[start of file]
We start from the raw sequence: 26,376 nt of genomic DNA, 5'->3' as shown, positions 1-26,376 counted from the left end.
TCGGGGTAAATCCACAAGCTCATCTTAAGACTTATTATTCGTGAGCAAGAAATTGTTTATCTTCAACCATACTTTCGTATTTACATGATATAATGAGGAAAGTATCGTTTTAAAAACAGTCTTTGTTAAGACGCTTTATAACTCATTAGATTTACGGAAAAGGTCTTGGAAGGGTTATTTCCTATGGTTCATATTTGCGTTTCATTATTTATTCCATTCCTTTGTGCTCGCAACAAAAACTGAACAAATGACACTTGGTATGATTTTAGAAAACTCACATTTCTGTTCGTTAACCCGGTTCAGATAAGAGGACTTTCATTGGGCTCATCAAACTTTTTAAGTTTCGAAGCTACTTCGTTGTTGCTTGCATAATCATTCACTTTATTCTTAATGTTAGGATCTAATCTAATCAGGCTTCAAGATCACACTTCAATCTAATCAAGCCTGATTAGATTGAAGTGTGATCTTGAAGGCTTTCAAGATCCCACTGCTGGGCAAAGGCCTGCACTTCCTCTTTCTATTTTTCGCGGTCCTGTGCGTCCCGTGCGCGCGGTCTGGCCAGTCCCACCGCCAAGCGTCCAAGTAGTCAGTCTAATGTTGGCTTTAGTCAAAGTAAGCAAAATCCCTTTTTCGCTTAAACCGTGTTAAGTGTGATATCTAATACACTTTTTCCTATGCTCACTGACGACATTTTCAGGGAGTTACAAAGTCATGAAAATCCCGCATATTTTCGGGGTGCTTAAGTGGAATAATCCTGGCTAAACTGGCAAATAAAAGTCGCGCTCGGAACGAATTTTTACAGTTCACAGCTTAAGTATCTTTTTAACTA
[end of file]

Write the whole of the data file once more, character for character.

We start from the raw sequence: 26,376 nt of genomic DNA, 5'->3' as shown, positions 1-26,376 counted from the left end.
TCGGGGTAAATCCACAAGCTCATCTTAAGACTTATTATTCGTGAGCAAGAAATTGTTTATCTTCAACCATACTTTCGTATTTACATGATATAATGAGGAAAGTATCGTTTTAAAAACAGTCTTTGTTAAGACGCTTTATAACTCATTAGATTTACGGAAAAGGTCTTGGAAGGGTTATTTCCTATGGTTCATATTTGCGTTTCATTATTTATTCCATTCCTTTGTGCTCGCAACAAAAACTGAACAAATGACACTTGGTATGATTTTAGAAAACTCACATTTCTGTTCGTTAACCCGGTTCAGATAAGAGGACTTTCATTGGGCTCATCAAACTTTTTAAGTTTCGAAGCTACTTCGTTGTTGCTTGCATAATCATTCACTTTATTCTTAATGTTAGGATCTAATCTAATCAGGCTTCAAGATCACACTTCAATCTAATCAAGCCTGATTAGATTGAAGTGTGATCTTGAAGGCTTTCAAGATCCCACTGCTGGGCAAAGGCCTGCACTTCCTCTTTCTATTTTTCGCGGTCCTGTGCGTCCCGTGCGCGCGGTCTGGCCAGTCCCACCGCCAAGCGTCCAAGTAGTCAGTCTAATGTTGGCTTTAGTCAAAGTAAGCAAAATCCCTTTTTCGCTTAAACCGTGTTAAGTGTGATATCTAATACACTTTTTCCTATGCTCACTGACGACATTTTCAGGGAGTTACAAAGTCATGAAAATCCCGCATATTTTCGGGGTGCTTAAGTGGAATAATCCTGGCTAAACTGGCAAATAAAAGTCGCGCTCGGAACGAATTTTTACAGTTCACAGCTTAAGTATCTTTTTAACTA